Can a Strong Dollar Stifle Profits?

AMA1-29-15Can anything stop Apple? The computer giant posted record earnings for its most recent quarter, fueled by sales of its flagship device, the iPhone. Though it looks as if nothing can make a dent in Apple’s performance, one thing might: the performance of the dollar in world currency markets. And that has repercussions not just or Apple, but for US companies large and small.

According to a new report from Business Insider, this past quarter was the most profitable in Apple’s entire corporate history, with profits topping out at $18 billion. But the company still didn’t make as much money as it could have, and the much discussed global currency war is to blame.

In recent months international finance experts have termed the overall volatility of the world’s currency markets a “currency war,” as various national banks make currency policies to further their own agendas. Case in point, the Swiss franc’s recent surge – a move viewed by many as a white flag of surrender in a game of brinkmanship between the Swiss National Bank and the European Central Bank.

In January 2015 the Swiss National Bank removed its cap on the Swiss franc’s trading value against the euro – a cap that it had held firm for over three years. The decision to let the franc float against the euro came as the European Central Bank was making plans to begin a program of quantitative easing to boost the euro.

That plan, similar to the US Federal Reserve’s plan to help the economy by buying bonds, involved buying large amounts of securities to get more euros in circulation. The Swiss National bank’s hard line on capping the franc’s trading value was seen by many as a political bone of contention. The Swiss surrendered – and paid the price.

The franc soared in value, forcing Switzerland to buy up large amounts o foreign currency to keep up. Neighboring nations, whose debt was denominated in francs, scrambled to renegotiate and back the debt with more foreign currency. Even US currency trading giant Citigroup felt the hit.

The fate of the Swiss franc offers some insight about life on the front lines of the currency war, where the US dollar, also trading very strong, is also causing ripples around the globe – and making a dent in the profits of Apple and other companies doing business worldwide.

As the dollar gains strength against traditionally strong currencies such as the euro and the yen, global markets are bracing for another round of adjustments that could change the way goods are priced in various markets.

A strong dollar seems like a good thing. The dollar is after all the model of stability and security among the world’s monies. It’s the foreign currency of choice in places where local currencies are unstable or losing value. The dollar’s reputation in the world’s money markets was made clear in the early weeks of 2015, when the Russian ruble’s value declined by half in just six months. Fears of a currency collapse led Russians to convert their savings into foreign currencies, mainly the dollar, and to acquire as many dollars as they could. In debt-ridden Argentina, too, the dollar trades briskly on both black and official markets.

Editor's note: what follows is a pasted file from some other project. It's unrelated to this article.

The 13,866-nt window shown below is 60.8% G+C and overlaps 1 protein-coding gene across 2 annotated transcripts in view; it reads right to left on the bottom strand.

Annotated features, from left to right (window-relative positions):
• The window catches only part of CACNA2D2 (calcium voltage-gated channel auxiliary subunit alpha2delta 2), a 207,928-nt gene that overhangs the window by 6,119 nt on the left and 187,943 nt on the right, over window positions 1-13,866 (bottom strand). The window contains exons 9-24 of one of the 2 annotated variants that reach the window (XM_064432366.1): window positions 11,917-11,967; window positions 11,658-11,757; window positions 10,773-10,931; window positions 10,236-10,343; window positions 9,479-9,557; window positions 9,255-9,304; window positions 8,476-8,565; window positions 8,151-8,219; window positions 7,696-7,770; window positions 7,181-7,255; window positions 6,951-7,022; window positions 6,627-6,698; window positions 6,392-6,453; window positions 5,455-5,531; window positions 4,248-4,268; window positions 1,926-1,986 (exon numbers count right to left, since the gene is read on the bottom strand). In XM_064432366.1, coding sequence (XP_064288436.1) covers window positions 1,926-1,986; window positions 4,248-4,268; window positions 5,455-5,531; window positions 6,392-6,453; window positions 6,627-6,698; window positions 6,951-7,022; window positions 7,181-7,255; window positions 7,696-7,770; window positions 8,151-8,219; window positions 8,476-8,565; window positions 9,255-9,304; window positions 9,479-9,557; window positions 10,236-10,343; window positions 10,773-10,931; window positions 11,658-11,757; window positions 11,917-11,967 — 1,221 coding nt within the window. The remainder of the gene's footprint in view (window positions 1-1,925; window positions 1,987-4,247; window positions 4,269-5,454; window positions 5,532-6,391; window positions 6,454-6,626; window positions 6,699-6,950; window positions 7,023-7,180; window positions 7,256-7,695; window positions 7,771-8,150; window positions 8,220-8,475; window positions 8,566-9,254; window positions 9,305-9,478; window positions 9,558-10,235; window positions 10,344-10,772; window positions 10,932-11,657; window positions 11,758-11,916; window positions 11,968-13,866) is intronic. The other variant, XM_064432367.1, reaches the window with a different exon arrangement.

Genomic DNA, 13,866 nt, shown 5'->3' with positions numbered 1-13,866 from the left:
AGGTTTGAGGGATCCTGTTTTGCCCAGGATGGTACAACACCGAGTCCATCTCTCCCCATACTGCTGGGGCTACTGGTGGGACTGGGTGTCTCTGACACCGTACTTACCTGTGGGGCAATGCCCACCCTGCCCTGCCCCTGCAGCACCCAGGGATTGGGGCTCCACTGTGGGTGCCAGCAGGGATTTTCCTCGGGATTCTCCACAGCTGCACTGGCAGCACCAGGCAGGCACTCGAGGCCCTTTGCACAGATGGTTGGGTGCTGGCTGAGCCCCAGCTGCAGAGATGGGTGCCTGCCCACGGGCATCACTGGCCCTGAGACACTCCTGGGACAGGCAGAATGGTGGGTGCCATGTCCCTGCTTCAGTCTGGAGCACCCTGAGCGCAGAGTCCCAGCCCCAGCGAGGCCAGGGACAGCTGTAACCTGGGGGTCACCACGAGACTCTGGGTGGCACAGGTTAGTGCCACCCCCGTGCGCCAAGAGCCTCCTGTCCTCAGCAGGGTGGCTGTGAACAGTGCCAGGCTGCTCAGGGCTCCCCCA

Like the Swiss franc, the dollar denominates debt for a number of countries around the world – and changes in the value of the dollar can mean changes in that debt as well, as indebted nations turn to other foreign currencies to back up the debt.

And as the dollar rises, the value of other currencies sinks. That means that foreign customers buying US goods (such as Apple’s iPhone) will have to pay more for those goods than previously. And that means less revenue for the company providing those goods.

The company has to make a choice: adjust pricing to accommodate the new currency valuations, or leave things as they are and absorb the hit to profits, which is what Apple has done in most areas of the world.

The currency wars pose a problem for just about any company doing business on a multinational level, not just giants like Apple. The world’s currency markets are constantly in flux regardless of interventions like the European Central Bank‘s quantitative easing plan. And as the dollar stays atop the list of the world’s most stable and desirable currencies, it will remain a player in the world’s currency wars – and the profit margins of its multinational corporations. (Top image:Flickr/imagesofmoney)

Sources:

End, Aurelia. “The Swiss National Bank is the First Casualty of the Modern Global Currency War.” Business Insider. businessinsider.com. 28 Jan 2015

Holodny, Elena. “Russians Scrambling To Get Their Hands on US Dollars.” Business Insider. businessinsider.com 16 Dec 2014

Udland, Myles. “Apple Just Reported a Record Quarter. But Analysts Wanted To Talk About Only the US Dollar – Here’s Why.” Business Insider. businessinsider.com 28 Jan 2015.

Read more from The American Monetary Association:

US Banks Hit By Swiss Franc Fallout

Who;s Winning the Currency Wars?

The American Monetary Association Team

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